One act of hatred, a thousand acts of love

Dearest readers,

There are times when the world cannot be understood, when it is so overwhelmingly sad, so inexplicably cruel. The events in Manchester are so sickening and indeed, so overbearing that it is far easier for me to hide away from the images of the media, to turn off the news, to put away my phone. Merely contemplating the sudden loss of happy, innocent lives at a once-joyous event and the everlasting grief caused by the madness of this truly evil act is difficult for me to comprehend.

Right now, I cannot bring myself to read about the specifics of the actual event nor about the innocent lives that have been lost, of their stories, their dreams and hopes for I do not think I will cope with the personal stories of such tragedy. For those victims who have been taken from this world, I read a silent prayer and send my love to all those grieving by this tragedy. Currently there are no words that can heal those gaping wounds and perhaps there never will be.

I have written, throughout my travels, of a deep belief in the goodness of humankind, based on the truly beautiful acts I have witnessed. And yet writing in the aftermath of such depravity seems to contradict every heart warming message I have ever written with a spine tingling jolt of reality. Indeed, tonight I have no wish to write any words, for it is far easier to forget, to ignore, to keep distant, fall asleep and simply embrace another day tomorrow. But it is precisely because of this desire not to write and wish to stay numb that I am deliberately forcing myself to let these words out before sleep takes me away.

This act of barbarity is not new, one can simply read throughout the history books of time just how tyrannical​ we have been as humans in the past and still are today. For every act of kindness one can quite easily describe an act of hatred. For every hopeful smile there is a distressed tear, directly caused by the harmful deed of one human on another. I believe it true that there will always be those amongst us intent on hurting one other and this human dynamic I fear will never change, no matter where we live, no matter what age we live in. For this reason, regardless of how much internal peace I feel, there will be regular bouts of epic confusion and sadness within me when such needless atrocities occur.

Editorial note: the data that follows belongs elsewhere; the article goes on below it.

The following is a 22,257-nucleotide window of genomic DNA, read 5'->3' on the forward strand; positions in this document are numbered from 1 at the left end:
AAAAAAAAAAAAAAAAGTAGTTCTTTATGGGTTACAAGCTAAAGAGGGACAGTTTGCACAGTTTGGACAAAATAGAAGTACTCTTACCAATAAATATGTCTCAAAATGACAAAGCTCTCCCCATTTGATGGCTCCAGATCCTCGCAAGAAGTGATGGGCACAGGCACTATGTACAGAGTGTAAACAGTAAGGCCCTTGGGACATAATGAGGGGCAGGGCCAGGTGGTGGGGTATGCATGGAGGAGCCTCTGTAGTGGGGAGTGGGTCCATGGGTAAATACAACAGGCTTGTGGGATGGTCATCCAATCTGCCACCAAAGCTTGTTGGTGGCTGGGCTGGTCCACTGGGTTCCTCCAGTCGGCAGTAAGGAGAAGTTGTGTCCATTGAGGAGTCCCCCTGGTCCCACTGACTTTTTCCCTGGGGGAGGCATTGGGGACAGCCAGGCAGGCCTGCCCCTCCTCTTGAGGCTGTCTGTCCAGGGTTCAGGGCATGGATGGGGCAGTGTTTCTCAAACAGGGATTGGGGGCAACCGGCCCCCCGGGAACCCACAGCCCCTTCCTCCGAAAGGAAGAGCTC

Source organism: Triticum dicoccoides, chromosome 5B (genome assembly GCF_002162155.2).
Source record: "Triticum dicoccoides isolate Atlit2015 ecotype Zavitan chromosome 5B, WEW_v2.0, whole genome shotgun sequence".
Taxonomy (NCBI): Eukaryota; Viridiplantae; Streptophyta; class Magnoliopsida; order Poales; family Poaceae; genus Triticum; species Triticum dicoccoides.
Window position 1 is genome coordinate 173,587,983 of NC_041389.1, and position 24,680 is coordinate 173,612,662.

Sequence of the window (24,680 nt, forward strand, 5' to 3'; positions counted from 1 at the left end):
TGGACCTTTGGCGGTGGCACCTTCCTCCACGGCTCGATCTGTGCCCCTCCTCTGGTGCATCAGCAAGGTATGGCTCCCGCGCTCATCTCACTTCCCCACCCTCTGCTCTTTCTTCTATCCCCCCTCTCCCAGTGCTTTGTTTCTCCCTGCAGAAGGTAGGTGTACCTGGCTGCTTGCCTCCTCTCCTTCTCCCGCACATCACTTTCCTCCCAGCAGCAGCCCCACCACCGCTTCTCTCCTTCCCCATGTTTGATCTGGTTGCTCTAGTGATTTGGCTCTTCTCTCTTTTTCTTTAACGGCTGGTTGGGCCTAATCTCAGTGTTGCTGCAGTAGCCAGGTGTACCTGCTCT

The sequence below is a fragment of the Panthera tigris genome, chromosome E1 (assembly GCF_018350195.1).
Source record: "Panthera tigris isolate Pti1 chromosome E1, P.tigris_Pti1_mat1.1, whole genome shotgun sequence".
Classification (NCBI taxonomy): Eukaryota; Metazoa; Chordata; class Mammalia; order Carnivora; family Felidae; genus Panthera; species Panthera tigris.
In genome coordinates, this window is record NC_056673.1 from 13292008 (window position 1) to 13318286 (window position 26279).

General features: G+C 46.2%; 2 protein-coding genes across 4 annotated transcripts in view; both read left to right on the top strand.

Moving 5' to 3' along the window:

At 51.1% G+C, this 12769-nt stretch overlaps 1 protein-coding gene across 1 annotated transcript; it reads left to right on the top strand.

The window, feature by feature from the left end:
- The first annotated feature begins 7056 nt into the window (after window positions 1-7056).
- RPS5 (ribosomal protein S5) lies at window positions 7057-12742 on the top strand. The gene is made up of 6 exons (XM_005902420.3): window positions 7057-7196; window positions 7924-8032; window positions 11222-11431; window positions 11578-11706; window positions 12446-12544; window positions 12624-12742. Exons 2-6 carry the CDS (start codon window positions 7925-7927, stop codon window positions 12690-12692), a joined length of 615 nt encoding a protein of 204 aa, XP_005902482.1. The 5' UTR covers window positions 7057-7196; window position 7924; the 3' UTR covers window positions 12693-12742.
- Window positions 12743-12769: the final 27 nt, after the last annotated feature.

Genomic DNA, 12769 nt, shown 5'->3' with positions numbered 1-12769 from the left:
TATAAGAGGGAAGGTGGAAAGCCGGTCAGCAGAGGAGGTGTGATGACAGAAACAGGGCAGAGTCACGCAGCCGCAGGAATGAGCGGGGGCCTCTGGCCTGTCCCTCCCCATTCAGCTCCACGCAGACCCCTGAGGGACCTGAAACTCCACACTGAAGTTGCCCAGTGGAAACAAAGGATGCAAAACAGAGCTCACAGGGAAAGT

However, the stories that I have been holding onto over the last 24 hours have still left me clinging to my faith in humanity. The story of the homeless man holding an injured victim in his arms as she passed away, the taxi drivers that volunteered to rush people to safety, the lady that sheltered fifty children, the pizza shops delivering food to healthcare workers, the people giving up rooms in their homes, the thousands of people gathering in Manchester today, those donating their  blood to the hospitals and indeed the emergency healthcare workers struggling around the clock to care for all those affected. This is the humanity I put my faith into and the humanity I have witnessed, regardless of race, religion and culture, we bind together in times of utmost need.

I recently read a Facebook update from my friend in Manchester, a fellow paediatric orthopaedic surgeon who just described working the best part of 24 hours, treating the most severely injured victims, detailing a phenomenal response from the Royal Manchester Children’s Hospital and how everyone remains united.

All it takes is one moment of madness to shatter our perceptions of the kindness in this world. However, it is the outpouring of love in this defiant response in Manchester that prove goodness will always triumph over evil, and that humanity will prevail. In this extremely sad time, it is those stories of human bravery, compassion and love I will try to remember when I wake up tomorrow and will keep with me whenever such human inflicted atrocities occur.

If for every act of hatred there are one thousand acts of love, the world will always remain a joyful place to me.

May God bless those no longer with us.

With love always.

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